To the Expositor:
It is sad, but not surprising, that the monarch butterfly is on the decline. The decline in the monarch population now marks a statistical long-term trend and can no longer be seen as a combination of yearly or seasonal events. Last winter there was a 59 percent decline in Mexico in the number of monarch butterflies that arrived at their wintering grounds. Rather than their numbers covering approximately 14 acres, their numbers occupied only slightly less than three acres. There are now only one-fifteenth as many monarch butterflies as there were in 1997.
Research shows that the monarchs have been in decline for the past decade for many reasons. In the US and Canada, it is noted that extreme climate variation, farming practices involving corn and soybeans that eliminate milkweed from the growing fields and the increase in the growth of strangling dog vine, a milkweed cousin, on which the butterflies lay their eggs, but the larvae do not survive have contributed to the decline. I have always kept a patch of milkweed in my yard in Sheg and have noted in the past three years that there have been no larvae or chrysalis on my plants. I was somewhat uplifted this year to note that the milkweed was being consumed only to see that it was the larvae of the milkweed tussock moth—a bit disappointing.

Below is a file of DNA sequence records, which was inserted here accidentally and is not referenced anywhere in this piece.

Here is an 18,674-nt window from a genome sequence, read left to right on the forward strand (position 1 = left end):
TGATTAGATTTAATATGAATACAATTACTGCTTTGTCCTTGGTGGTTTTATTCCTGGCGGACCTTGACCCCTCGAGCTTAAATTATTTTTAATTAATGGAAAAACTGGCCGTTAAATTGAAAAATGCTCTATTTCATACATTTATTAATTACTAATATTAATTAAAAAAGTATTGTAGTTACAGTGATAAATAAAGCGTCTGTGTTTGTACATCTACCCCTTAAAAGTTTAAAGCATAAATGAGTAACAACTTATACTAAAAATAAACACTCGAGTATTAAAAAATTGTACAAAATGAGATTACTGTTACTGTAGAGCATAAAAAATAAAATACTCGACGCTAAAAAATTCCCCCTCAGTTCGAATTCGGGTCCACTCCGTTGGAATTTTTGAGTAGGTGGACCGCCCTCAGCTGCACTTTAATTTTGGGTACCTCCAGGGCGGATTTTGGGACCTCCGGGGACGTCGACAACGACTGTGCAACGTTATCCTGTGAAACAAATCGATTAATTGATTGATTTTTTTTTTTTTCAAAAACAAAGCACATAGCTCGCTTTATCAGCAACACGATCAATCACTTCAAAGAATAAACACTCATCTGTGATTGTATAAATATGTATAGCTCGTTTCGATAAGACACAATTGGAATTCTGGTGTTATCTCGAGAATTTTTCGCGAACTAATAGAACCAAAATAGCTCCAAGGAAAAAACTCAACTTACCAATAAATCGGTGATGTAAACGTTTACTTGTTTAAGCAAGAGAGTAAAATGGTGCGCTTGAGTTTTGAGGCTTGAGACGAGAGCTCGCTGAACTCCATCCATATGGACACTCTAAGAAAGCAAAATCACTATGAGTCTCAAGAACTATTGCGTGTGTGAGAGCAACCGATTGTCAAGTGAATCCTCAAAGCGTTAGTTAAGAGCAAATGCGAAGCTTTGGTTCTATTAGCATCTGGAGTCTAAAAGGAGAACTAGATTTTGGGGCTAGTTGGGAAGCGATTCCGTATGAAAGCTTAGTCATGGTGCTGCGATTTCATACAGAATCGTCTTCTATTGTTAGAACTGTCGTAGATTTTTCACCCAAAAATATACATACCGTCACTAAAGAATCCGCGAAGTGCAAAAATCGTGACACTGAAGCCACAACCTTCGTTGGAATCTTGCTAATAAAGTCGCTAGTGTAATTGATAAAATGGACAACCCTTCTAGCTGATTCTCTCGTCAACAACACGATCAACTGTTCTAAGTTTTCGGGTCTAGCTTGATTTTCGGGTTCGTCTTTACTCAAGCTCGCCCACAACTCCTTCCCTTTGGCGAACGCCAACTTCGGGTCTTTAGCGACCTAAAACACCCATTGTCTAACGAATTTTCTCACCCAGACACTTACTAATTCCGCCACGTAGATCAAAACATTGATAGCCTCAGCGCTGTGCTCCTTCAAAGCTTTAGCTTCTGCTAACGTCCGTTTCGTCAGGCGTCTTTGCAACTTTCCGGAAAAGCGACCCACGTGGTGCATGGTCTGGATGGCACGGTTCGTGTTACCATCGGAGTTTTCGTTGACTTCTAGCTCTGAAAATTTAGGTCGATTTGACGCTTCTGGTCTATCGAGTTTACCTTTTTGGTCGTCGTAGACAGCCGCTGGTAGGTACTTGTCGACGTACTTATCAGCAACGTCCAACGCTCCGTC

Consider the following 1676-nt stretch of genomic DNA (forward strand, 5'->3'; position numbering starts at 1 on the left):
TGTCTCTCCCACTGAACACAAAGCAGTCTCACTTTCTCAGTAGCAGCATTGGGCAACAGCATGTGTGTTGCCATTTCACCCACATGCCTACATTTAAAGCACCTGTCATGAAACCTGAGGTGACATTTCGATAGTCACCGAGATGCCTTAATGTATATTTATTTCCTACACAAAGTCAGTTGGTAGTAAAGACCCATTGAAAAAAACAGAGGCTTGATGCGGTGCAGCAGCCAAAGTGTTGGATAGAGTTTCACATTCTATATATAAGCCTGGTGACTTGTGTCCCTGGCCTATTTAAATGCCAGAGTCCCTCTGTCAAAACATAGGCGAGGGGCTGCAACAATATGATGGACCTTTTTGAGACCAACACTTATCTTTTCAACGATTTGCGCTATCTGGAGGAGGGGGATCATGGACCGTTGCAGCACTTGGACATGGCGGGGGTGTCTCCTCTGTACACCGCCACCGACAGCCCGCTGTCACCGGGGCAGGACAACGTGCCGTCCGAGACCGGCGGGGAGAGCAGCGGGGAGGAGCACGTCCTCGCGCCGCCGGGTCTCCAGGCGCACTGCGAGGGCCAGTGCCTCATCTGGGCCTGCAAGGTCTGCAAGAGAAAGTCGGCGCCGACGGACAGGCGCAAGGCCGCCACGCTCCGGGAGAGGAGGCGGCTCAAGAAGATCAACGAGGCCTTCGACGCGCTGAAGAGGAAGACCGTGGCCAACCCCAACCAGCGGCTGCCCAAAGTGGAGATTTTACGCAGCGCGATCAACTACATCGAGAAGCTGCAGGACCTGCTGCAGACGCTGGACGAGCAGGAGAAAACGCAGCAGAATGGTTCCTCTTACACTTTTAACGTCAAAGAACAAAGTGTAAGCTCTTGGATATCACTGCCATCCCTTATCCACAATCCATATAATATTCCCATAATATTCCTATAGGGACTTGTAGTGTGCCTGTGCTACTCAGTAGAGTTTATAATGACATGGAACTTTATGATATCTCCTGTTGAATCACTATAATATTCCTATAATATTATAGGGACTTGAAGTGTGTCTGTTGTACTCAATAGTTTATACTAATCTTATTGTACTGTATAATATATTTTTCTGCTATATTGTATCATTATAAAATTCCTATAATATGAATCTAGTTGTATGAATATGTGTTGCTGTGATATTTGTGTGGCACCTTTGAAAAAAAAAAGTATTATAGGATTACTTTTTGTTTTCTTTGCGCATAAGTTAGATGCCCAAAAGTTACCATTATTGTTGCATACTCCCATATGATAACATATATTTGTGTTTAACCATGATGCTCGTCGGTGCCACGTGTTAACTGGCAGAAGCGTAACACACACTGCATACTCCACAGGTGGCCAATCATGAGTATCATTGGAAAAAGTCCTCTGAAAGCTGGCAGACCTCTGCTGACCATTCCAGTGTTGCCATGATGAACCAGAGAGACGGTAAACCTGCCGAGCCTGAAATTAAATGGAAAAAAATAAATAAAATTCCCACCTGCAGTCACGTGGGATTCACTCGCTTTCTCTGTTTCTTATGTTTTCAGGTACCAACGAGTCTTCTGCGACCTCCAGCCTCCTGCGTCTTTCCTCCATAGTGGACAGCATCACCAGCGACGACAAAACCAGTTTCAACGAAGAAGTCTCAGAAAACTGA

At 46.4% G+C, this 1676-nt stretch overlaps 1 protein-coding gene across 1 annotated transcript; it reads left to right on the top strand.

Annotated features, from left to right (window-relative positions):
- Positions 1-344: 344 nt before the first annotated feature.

Omar Vidal, the World Wildlife Fund director in Mexico, said: “The conservation of the monarch butterfly is a shared responsibility between Mexico, the United States and Canada. By protecting the reserves and having practically eliminated large-scale illegal logging, Mexico has done its part. It is now necessary for the United States and Canada to do their part and protect the butterflies’ habitat in their territories.” It is thought that both planting milkweed and trying to control the Dog Strangling Vine population would help to provide the environment the butterflies require to successfully breed in North America. ‘Can we do it and will we do it’ is my question.John Korver Hamilton and Sheguiandah